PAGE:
My reference was met with a variety of reactions. There were those who looked confused and probably had never heard of Wikipedia. But there were those who laughed and found the reference humorous or perhaps comical. I wasn’t surprised by the laughter or snickers. My residency and its faculty prided themselves in the strong academic traditions of evidence based medicine. Some residents even hesitated to cite established resources like The Washington Manual or Up To Date because it wasn’t JAMA, or NEJM or Annals. I suspect back in 2008, a reference to a quirky online fad where any Joe or Jane could pose as an “expert” had little or no place in the halls of medicine academia. But as far as I could tell, the world was changing.
    Wikipedia is obviously not a fad. It is rapidly becoming the go to reference for everyone. Since 2008, the number of articles on it has doubled to 32 million, 4.5 million in English. Back in the day, I had a 25+ volume edition of the encyclopedia Britannica. I used it for all my school projects and I never questioned its authenticity. I never checked up on its references. I accepted it as truth and it got me through my academic life until Wikipedia. Modern education systems are and should rely on Wikipedia as a vital information resource just as I did with Britannica. In my opinion, Wikipedia is a monumental leap forward in civilization since it has democratized knowledge by taking the price tag off of it and allowing every citizen to contribute. One could even argue, it is everyone’s civic duty to contribute to Wikipedia, just as we expect everyone to pay taxes or perform jury duty.
   In medicine we love our traditions and the knowledge that we guard is sacred. We also have a very high standard for the quality of that knowledge. It’s part of the reason why we will probably be the last to accept Wikipedia as a legitimate source of information. But it’s already happening whether we like it or not. In my own social media study at my institution, nearly all the students who responded are using Wikipedia for both personal and professional reasons.

Social Media in Medical education student survey, Blog Post

In my day to day work with residents and students, Wikipedia is a fast, quick reliable source of pulling up a variety of types of information. I find it especially useful pulling up basic sciences information (anatomy, biochemistry, physiology etc) which is often forgotten in the fast paced clinical real world.

I think medical academia is finally understanding that we cannot hide from the digital world and that we should understand it, participate in it and help shape its future. The University of California in San Francisco medical school is embracing this.

UCSF First US Medical School to offer credit for Wikipedia articles.

The Cochrane collaboration will also be partnering with Wikiproject  Medicine to help advance this movement.
Cochrane + Wikimedicine

These are just a few examples of how medicine is embracing something like Wikipedia and the body of literature supporting it is rapidly growing. It is part of the ongoing evolution of medicine as it looks to reshape its concept of knowledge and in the process better meet the educational needs of the next generation of physicians.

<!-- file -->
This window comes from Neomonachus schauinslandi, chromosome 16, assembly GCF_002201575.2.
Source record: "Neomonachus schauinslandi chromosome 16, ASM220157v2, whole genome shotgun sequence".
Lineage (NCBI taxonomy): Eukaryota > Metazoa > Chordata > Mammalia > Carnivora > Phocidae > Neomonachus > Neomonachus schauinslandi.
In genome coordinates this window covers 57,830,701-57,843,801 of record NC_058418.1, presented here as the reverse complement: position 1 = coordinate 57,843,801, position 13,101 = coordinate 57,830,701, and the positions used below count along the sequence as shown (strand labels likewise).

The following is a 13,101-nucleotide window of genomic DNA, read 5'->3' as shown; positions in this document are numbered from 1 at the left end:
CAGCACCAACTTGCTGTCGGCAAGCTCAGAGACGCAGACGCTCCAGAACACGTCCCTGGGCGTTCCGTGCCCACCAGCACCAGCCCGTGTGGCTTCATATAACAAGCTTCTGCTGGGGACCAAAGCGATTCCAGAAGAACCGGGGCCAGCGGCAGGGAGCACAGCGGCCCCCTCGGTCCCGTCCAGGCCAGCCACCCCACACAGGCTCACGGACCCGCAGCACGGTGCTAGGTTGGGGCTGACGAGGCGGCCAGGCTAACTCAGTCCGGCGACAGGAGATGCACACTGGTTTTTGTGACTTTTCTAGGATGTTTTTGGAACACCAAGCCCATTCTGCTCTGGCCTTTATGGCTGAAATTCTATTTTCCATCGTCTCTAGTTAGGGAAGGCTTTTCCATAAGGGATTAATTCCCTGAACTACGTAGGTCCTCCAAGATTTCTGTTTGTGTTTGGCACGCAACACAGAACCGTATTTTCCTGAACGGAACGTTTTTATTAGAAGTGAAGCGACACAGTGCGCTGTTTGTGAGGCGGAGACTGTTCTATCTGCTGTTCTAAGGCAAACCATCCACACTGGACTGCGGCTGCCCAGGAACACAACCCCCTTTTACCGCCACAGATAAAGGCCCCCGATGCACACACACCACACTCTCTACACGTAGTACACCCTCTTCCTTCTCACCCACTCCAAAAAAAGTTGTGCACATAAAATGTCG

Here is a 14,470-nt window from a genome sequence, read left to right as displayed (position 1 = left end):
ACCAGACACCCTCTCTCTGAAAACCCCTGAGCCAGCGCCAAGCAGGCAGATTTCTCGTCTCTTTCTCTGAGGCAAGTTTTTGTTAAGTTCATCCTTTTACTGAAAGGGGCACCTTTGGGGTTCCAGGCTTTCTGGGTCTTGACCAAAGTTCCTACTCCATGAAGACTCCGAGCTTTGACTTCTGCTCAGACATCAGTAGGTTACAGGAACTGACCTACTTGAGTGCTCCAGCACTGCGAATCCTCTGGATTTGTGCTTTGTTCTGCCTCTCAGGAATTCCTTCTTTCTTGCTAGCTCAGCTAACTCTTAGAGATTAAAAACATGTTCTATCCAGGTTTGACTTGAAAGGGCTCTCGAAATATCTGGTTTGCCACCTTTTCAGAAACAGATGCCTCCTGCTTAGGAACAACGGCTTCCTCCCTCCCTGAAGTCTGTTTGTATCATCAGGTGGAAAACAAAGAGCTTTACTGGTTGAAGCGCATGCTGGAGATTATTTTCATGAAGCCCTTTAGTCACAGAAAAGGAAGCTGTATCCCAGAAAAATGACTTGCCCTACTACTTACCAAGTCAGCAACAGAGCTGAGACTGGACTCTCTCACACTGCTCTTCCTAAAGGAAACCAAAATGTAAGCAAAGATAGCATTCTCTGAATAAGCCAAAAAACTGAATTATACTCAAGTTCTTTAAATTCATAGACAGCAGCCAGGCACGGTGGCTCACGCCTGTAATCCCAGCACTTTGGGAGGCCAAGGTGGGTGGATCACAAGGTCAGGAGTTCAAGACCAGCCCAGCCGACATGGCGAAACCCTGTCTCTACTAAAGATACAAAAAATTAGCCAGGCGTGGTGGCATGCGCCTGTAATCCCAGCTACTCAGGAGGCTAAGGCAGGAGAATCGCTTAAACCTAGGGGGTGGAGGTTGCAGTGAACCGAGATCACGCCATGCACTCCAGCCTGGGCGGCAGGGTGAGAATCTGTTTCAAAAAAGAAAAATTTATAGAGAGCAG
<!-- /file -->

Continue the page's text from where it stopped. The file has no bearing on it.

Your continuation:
Do you have guns in your home?

I did my internal medicine residency training in Philadelphia from 2005-2008. The city of brotherly love is no stranger to gun violence. It’s one of the reasons I was taught to always ask patients if there are guns in the home. If they did have guns, I was instructed to provide some counseling and literature on gun safety. But after 3 years, hundreds of patients of all sexes, ages and races, in a city notorious for crime, not once did a patient tell me they owned a gun. Nevertheless, the issue of gun safety seemed like an important patient education endeavor that I left Philadelphia with.
After residency, I decided to travel by doing some Locum Tenens (contract) work.  Having grown up in New York City, then training in Philadelphia, my view of the world and medicine felt skewed. I decided to practice medicine a little off the beaten path.
One of my many stops was rural Maine, near the Canadian border. Far from the lights of Rittenhouse Square, a small yet busy town of 15,000 lovely warm people showed me medicine was the same no matter where you are.  I was dealing with the same spectrum of chronic illnesses . I stayed true to my training and discussed wellness in all its forms. Obesity, diet, exercise, mental health, smoking cessation, addiction, prevention, I did it all. I also asked about guns. It’s this question that showed me, I wasn’t in “Kansas” (or in my case Philadelphia!) anymore.
Many of  the patients had guns in their homes. I remember the first patient who admitted to owning a gun. I was rapidly going through a series of screening questions with little expectation of hearing “yes.” When he said yes to owning guns, I stuttered, and asked again. My heart rate accelerated since I honestly didn’t know what else to ask or how to counsel him appropriately. I only asked whether it was stored safely. He proudly mentioned a make and model and reassured me no one else could get their hands on it. I also sensed consternation and an immediate change in his demeanor when he asked me how that was relevant in an annual physical.

The momentum of what was an otherwise pleasant, efficient and successful visit came to a grinding halt.

I had more questions for myself than I did for him.

Does he own a  hand gun, hunting rifle or semi automatic weapon? Does it matter?

He seems nice enough, but how much do I really trust him with a weapon?

Was this my liberal bias creeping into my medical care in a conservative population?

Do I really know enough about this person from a 30 minute medical visit to predict if this gun in his home will ever be used for the wrong reasons?

Is it really stored safely?

Do I really trust the randomness of the cosmos enough to ensure me that this gun won’t end up in the wrong hands ever?

Ultimately, these questions didn’t matter. It was his legal right to own this weapon. And so I mentally moved on  just as I imagine, Nancy Lanza’s physician may have had to if he or she were to ask the same question.